Officials: Don’t contact engineers

A sign posted in Cornwallville opposing the proposed Bosque housing development. File photo

DURHAM — Town officials are asking residents voicing concerns about the proposed Bosque housing development proposal to put their comments in writing to the board and not to contact the town engineer directly.

Town attorney Tal Rappleyea said the firm hired by the town to review the project, Lamont Engineers, has been fielding telephone calls from people about the project.

“They said they have started getting some calls from the public,” Rappleyea said.

The proposed project, Bosque Development, LLC, would build 13 homes and one farm lot with a barn on 95 acres in the vicinity of Cornwallville and Strong roads.

The project has drawn strong opposition from some in the community who are concerned with the development’s potential impact on the character of the community, the environment, stormwater runoff, well water and more.

While knowing the public’s thoughts on the project can be helpful, Rappleyea said calling the engineer directly causes other issues.

“It makes his job more difficult because he’s scattered and running around looking at a bunch of different things, as opposed to the more direct approach that they are used to,” Rappleyea said.

Not going through more traditional channels such as providing written comments directly to the town also makes keeping track of comments in an official capacity more difficult, Rappleyea said.

“Secondly, and more importantly, anything that is said in that forum is not going to make it into the public record,” Rappleyea said. “And we need to make sure that anything that anyone has to say or needs to be talked about is part of the public record.”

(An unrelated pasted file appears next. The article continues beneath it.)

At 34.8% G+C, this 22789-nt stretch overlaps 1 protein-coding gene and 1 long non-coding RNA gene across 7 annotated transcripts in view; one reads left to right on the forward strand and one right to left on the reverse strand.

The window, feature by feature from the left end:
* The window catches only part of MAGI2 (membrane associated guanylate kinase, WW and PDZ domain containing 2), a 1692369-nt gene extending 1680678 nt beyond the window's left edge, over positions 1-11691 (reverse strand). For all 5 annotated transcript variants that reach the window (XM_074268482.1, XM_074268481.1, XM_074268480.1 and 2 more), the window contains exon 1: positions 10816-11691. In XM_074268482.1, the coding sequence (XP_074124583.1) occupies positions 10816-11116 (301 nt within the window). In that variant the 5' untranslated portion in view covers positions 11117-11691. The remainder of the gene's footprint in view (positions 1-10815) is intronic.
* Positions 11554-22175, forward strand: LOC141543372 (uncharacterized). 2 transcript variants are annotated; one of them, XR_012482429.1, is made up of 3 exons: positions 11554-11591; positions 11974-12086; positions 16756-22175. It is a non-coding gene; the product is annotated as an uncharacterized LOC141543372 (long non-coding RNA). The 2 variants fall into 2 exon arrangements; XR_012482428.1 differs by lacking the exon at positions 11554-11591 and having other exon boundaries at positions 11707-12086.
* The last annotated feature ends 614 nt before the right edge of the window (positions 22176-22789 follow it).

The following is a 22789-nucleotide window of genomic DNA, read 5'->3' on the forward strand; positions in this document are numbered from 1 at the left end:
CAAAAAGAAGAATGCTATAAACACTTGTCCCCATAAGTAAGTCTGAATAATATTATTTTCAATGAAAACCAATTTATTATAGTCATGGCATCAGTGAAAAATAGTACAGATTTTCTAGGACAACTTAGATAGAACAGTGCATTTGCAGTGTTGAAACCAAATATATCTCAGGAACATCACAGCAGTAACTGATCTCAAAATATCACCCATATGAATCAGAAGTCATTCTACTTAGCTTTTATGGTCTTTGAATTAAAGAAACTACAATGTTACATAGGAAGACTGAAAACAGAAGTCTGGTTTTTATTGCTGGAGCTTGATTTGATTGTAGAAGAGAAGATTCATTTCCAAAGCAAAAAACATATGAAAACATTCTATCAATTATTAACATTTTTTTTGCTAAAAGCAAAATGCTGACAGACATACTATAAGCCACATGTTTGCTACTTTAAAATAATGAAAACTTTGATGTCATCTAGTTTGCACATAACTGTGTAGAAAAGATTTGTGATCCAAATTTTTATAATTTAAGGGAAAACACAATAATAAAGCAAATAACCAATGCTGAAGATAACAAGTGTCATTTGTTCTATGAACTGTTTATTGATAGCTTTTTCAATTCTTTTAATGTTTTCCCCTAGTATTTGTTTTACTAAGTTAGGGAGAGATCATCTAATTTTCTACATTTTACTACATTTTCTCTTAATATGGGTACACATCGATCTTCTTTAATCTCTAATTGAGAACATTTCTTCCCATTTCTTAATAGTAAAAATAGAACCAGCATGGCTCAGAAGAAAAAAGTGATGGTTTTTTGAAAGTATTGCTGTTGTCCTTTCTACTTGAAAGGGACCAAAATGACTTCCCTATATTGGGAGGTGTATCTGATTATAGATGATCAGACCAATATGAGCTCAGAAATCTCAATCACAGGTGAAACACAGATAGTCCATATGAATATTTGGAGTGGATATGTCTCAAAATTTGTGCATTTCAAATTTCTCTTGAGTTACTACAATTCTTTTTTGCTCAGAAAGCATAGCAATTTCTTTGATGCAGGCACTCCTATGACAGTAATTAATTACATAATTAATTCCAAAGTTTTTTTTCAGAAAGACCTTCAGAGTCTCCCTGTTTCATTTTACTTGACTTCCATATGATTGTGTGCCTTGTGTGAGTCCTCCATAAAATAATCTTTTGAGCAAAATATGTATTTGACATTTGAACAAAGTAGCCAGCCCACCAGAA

Rappleyea and members of the town board asked the public to put their thoughts and comments in writing and submit them directly to the town instead.

“It should come through the town board so it can become part of the public record,” Rappleyea said.

Daniel Clifton of Cornwallville Residents for Rural Preservation, which has voiced opposition to the project, said Monday one person from the group had contacted the engineer directly, but now that officials have requested that all comments be submitted in writing to the town, group members will comply.

Many residents have expressed their concerns with the project already, Clifton said.

“We are submitting letters to the town — there have been many,” Clifton said. “I think just over the weekend one of the people in our group submitted a substantive letter over the likely water problems with well water. And we will also be submitting a more comprehensive document putting all of our questions and concerns in one document, which the town, I’m sure, will consider.”

The group’s submissions to the town have focused on areas of concern members feel will impact the community should the project be approved, Clifton said.

“Our major effort is to point out to the town, which we have done and will continue to do, those areas where we think there may be significant adverse impacts on the environment,” Clifton said. “And there are many, both in the community character aspect and also some of the technical aspects regarding stormwater runoff and well water.”

While residents opposing the housing development have been vocal in town meetings and have posted signs around the community, there are others who support the project, Town Supervisor Shawn Marriott said at a town meeting April 6.

“We received numerous letters from people that are against the project. We received emails from people and spoken to people that are for the project but are afraid to come out publicly and say anything about it,” Marriott said at the time. “We are definitely hearing both sides.”

The next town board meeting will be May 4 at 7:30 p.m.

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Johnson Newspapers 7.1

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